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Pico Interactive Discuss Looking To A Standalone VR Future

There have been many standalone headsets so far announced as coming out in 2018. Names such as the Oculus Go and HTC’s Vive Focus for example, but with the latter only targeting the Chinese market. There is, however, another contender in the field of standalone that people tend to forget – Pico Interactive. Pico managed quite the feat in releasing their standalone head-mounted display (HMD) to the market before anybody else.

Pico Neo CV
Will Winston showcases the Pico Neo CV

The Pico Goblin last was released last summer through Amazon and the company’s own website, retailing at $249 (USD). The 3 Degrees of Freedom (DoF) standalone HMD apparently performing well over the holiday period and like any other standalone headset it makes for a great introduction to virtual reality (VR) if you do not have a VR capable phone or computer.

VRFocus spoke to Pico Interactive’s Communications Manager Will Winston about their VR range of products and how they are looking to grow as a company.

Besides showing VRFocus the Pico Goblin, Winston also showcases the Pico Neo CV. Unveiled at last year’s International Consumer Electronics Show (CES), it returned for CES 2018. It features 6DoF, the Qualcomm Snapdragon 835 processor and Qualcomm’s Snapdragon VR SDK, two 1.5K at 90Hz VR displays and built in hi-fi speakers. The Pico Neo CV has dual cameras for the WorldSense inside-out tracking system and can be ordered with either two Bluetooth controllers for $749 (USD) or one Bluetooth controller for $549 (USD).

The SDK will have features such as multi-interaction controller support and inside out 6DoF tracking to allow developers to create videogames, 360-degree video and other immersive experiences. The SDK will also feature a Unity plug-in to allow for the porting of games and other software to the Pico Neo CV from other platforms. At the moment it can be pre-ordered by business customers only, but will be available to consumers late spring.

Both the Pico Goblin and Pico Neo CV will have 60 titles, an open platform to third party developers, 360 videos, games as well as access to Web VR that would enable users to access any 360 videos that are hosted on an internet browser. Both standalone headsets will also be able to get access to Viveport, which means that users are able to download up to 400 titles from the Vive owned platform.  Pico Neo customers will have access to the Vive Wave platform too, and all the Vive Focus compatible software available through that. Meaning customers will have access to videogames purchases from both Viveport and the Pico Store.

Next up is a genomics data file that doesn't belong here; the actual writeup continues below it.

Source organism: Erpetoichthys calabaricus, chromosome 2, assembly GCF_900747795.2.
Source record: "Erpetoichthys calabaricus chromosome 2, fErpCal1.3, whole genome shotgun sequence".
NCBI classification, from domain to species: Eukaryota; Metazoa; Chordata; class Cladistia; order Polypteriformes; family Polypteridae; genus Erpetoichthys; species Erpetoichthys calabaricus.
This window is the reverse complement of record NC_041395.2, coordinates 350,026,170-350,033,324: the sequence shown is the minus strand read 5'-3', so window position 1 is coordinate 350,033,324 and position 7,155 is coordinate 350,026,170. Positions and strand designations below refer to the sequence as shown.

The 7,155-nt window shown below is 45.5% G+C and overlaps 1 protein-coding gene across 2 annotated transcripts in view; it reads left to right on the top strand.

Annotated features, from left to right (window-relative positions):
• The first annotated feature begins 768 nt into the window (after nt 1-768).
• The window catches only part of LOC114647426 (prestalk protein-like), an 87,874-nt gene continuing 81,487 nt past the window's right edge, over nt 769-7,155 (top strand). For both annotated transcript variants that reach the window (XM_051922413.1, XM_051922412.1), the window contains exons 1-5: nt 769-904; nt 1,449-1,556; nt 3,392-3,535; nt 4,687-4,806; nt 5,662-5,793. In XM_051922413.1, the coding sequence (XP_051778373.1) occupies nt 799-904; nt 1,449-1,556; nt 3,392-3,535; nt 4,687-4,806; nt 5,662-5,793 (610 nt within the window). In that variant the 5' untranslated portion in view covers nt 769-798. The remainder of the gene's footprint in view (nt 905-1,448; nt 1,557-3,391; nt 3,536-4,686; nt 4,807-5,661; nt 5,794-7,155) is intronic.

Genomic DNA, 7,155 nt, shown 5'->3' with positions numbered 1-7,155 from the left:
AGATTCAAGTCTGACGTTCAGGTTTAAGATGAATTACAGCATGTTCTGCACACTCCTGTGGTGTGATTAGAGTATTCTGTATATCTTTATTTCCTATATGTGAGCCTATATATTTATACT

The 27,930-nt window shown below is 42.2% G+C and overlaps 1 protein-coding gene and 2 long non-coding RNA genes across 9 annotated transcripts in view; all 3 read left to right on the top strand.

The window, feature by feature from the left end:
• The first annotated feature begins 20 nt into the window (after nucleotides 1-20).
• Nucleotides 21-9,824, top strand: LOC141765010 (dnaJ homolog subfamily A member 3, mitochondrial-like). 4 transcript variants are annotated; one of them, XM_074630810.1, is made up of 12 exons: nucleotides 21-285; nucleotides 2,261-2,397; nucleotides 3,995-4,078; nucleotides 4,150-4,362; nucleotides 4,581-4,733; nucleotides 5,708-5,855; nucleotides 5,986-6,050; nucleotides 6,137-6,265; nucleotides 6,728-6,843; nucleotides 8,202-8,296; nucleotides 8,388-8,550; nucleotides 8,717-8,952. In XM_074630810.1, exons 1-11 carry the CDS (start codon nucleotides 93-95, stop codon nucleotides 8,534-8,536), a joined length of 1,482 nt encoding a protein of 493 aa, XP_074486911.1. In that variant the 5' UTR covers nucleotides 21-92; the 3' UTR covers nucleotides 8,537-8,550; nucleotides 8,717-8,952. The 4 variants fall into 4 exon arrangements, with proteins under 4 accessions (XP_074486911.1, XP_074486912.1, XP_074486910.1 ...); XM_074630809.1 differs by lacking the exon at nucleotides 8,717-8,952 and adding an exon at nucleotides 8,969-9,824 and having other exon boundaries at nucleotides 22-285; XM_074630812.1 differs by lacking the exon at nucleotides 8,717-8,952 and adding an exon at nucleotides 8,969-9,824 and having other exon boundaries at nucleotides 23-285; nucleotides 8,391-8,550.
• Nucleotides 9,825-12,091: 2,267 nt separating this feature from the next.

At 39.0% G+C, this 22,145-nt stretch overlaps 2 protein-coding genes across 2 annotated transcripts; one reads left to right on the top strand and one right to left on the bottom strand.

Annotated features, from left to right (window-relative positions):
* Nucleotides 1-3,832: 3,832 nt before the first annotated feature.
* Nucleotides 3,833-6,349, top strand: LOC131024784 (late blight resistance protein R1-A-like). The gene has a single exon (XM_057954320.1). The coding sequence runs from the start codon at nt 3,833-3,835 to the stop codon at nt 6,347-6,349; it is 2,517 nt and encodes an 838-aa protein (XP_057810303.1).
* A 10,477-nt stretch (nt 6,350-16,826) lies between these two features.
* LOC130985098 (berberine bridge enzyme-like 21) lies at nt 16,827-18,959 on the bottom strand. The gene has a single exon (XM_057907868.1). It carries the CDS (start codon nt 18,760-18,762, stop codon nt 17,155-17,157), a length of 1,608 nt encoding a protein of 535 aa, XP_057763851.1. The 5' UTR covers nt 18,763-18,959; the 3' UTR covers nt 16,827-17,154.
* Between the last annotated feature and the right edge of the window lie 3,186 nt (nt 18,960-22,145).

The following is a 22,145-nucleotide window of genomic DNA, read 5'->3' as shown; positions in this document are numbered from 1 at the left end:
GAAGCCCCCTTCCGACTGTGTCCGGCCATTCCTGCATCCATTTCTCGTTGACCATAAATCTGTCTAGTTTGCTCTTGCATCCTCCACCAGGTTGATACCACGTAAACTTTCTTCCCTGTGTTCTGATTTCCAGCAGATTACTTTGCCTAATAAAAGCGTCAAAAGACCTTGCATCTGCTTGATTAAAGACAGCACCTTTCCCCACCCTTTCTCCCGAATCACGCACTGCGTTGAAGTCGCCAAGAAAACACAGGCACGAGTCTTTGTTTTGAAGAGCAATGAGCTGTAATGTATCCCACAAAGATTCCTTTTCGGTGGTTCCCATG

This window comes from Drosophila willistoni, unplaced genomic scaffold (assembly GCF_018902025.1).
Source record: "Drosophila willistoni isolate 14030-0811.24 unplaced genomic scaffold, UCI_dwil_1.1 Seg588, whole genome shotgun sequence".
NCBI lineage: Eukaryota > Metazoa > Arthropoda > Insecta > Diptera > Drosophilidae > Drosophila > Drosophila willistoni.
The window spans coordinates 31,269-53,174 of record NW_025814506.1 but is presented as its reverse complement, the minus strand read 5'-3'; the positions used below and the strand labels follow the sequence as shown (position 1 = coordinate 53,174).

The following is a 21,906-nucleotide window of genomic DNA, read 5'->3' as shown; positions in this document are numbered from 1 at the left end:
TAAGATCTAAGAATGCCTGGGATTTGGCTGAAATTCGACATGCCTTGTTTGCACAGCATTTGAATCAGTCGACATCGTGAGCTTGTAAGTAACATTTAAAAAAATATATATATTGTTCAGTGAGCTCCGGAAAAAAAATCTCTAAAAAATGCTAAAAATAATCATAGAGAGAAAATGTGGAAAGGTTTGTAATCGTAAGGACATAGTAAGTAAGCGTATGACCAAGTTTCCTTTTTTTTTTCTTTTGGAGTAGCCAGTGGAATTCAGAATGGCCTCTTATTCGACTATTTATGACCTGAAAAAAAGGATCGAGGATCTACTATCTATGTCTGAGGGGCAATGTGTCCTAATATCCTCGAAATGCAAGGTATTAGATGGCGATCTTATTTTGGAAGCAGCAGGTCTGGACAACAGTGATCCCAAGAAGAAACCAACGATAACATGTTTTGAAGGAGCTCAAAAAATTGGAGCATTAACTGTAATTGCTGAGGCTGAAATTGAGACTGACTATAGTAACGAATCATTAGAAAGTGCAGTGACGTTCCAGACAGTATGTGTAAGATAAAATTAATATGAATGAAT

Pico Zense

Pico are not only focusing on creating standalone VR HMD’s, but are also bringing to the market Pico Zense high-resolution time-of-flight (TOF) depth-sensing technology to help with providing a solution for machine vision hardware and software. These can be used for machine vehicles or drones, but also for VR developers. Pico interactive provide sample code, development tools, and standard SDK development kits to to help provide with standard and customized reference design support to help quickly integrate 3D vision capabilities into various products. 

Here are some technical specs:

Pico ZenseDcam 100 heat and cold based off how far you are from the camera.

  • TOF sensor module
  • Depth resolution: 640 * 480 @ 30FPS
  • Viewing angle: 69 ° (vertical) 51 ° (horizontal)
  • Operating System Support: Linux / Windows 7/8/10 / Android

Pico Zense Dcam 710Dcam 710 works outside, bigger and more capabilities.

  • TOF + RGB image sensing module
  • Depth resolution: 640 * 480 @ 30FPS
  • RGB resolution: 1920 * 1080 @ 30FPS
  • Viewing angle: 69 ° (vertical) 51 ° (horizontal)
  • Operating System Support: Linux / Windows 7/8/10 / Android

Pico Zense can potentially help VR developers when they want to scan 3D objects and virtual environments and will be coming out in February 2018. It can be pre-ordered on the website here.

To find out more watch the video below.

UPDATE: This article originally indicated that the Pico Neo device was using a Snapdragon 820 processor, when in fact it is using a Snapdragon 835. This has now been corrected. VRFocus apologises for the error.